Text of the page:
A Free-Market Energy Blog


Posts from December 0

Martin Weitzman’s Dismal Theorem: Do “Fat Tails” Destroy Cost-Benefit Analysis?

By Robert Murphy -- June 3, 2019

[Editor Note: This reprint of a February 2009 post by Robert Murphy at MasterResource is back in play regarding the self-styled conversion of Jerry Taylor from skeptic to climate alarmist. Taylor, a principal at MasterResource at the time, was well aware of the Martin Weitzman argument (below) but claims he was introduced to and converted by it years later.]

The funny thing about carbon pricing is that even if you take the latest IPCC report as gospel, and even if you assume all of the governments around the world implement a perfectly efficient carbon tax, even so the “efficient” carbon tax ends up being fairly low for a few decades, and then it ramps up as atmospheric concentrations increase.  (See William Nordhaus’s new book treatment of his “DICE” model for an excellent exposition.) …

“Oil Prices and the Business Cycle” (Interview with Robert L. Bradley Jr.)

By Robert Murphy -- April 25, 2016

“Falling commodity prices in general are a good thing in a free market because, as economist Ludwig von Mises emphasized, the sole end of production is consumption. Consumption first, production second. Also the US is a net importer of both oil and natural gas, which means we consume more than we produce. So provincially speaking, the US gains more than it loses from well-to-pump or well-to-burner-tip price drops.”

Business consultant Carlos Lara and I produce a monthly financial publication, the Lara-Murphy Report, which highlights the Austrian School of economics in both academia and the financial markets. The January 2016 issue interviewed Rob Bradley of Houston, Texas, who was trained in Austrian-school economics and is a longtime historian of oil markets. This interview is reproduced below.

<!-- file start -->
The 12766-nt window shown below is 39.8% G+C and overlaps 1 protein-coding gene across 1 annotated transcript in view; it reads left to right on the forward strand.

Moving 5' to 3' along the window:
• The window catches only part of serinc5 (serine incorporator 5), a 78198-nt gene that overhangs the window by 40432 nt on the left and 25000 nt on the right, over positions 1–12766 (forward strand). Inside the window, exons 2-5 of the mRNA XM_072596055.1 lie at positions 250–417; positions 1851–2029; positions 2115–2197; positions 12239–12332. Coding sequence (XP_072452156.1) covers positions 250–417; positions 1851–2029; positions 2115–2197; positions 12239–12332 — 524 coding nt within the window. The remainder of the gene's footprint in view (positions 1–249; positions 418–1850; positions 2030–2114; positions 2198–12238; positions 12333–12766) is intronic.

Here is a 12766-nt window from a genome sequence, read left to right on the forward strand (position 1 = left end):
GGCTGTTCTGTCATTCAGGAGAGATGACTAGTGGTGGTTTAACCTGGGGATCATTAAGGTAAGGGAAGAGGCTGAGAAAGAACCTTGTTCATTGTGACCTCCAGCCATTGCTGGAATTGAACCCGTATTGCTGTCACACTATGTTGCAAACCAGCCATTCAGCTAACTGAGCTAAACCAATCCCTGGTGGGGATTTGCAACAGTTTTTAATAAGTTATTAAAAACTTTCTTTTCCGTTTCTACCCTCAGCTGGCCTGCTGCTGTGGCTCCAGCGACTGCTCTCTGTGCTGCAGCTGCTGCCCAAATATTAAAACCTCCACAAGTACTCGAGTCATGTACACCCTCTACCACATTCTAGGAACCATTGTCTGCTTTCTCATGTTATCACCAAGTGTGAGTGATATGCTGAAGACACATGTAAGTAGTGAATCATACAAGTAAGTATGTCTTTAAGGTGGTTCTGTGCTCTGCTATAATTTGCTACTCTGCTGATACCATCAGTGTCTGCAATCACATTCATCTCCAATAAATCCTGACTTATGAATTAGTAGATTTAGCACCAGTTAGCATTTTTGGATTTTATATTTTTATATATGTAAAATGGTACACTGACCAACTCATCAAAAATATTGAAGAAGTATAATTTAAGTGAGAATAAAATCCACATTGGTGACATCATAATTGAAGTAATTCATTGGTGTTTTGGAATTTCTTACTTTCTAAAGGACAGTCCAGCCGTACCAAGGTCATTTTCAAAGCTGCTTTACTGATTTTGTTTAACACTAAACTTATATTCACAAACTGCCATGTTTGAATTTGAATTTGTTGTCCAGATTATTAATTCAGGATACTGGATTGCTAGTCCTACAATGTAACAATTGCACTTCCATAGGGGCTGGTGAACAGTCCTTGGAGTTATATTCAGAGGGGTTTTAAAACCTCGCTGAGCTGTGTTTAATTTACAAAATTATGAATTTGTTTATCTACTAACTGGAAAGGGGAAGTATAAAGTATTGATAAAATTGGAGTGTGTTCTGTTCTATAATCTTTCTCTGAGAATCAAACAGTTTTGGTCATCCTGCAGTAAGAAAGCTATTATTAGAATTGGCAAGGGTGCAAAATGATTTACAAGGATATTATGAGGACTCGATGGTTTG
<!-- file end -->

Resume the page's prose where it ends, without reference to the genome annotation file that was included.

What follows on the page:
Robert L. Bradley Jr. is the founder and chief executive officer of the Institute for Energy Research (IER), a 501(c)3 educational foundation with offices in Houston, Texas, and Washington, D.C.

‘Oil, Gas, and Government: the U.S. Experience’ (introduction to a 1996 classic)

By Robert Murphy -- June 17, 2015

In 1979, Robert L. Bradley Jr. contracted with the Cato Institute to write a history of U.S. oil and gas regulation. Cato did not have an energy position yet in Washington, D.C. (that came a decade later) but was very interested in the subject. Indeed, with debilitating natural gas shortages in the winters of 1971/72 and 1976/77, and oil shortages during 1974 and 1979, the policy landscape was ripe for free-market energy analysis.

What began as an 18-month project turned into a four-year, six-months relentless research-and-writing effort. Finding a publisher for what would be a two volume, 2,000-page treatise proved difficult. Bradley revised the manuscript during the decade delay, although leaving the cut-off year at 1984. Rowman & Littlefield published the work in 1996 as Oil, Gas, and Government: The U.S.

Milton Friedman: Climate Realist, Not Alarmist (no carbon tax support here)

By Robert Murphy -- October 30, 2014

Stones Into Bread: False Claims of CO2 Taxation

By Robert Murphy -- October 6, 2014

‘Adventures in Energy Economics’ (Murphy online course begins Tuesday)

By Robert Murphy -- June 28, 2013

Nordhaus, Tol, and Climate-Change Economics: Turning Around the Conventional Wisdom

By Robert Murphy -- July 11, 2012

Diminished Climate Alarmism: Lessons from L'Affair Heartland

By Robert Murphy -- March 23, 2012

Federal Asset Privatization, Not a Higher Debt Ceiling (SPR a good place to begin)

By Robert Murphy -- June 2, 2011

Daylight Saving Time: Arrogant Central Planning

By Robert Murphy -- December 3, 2010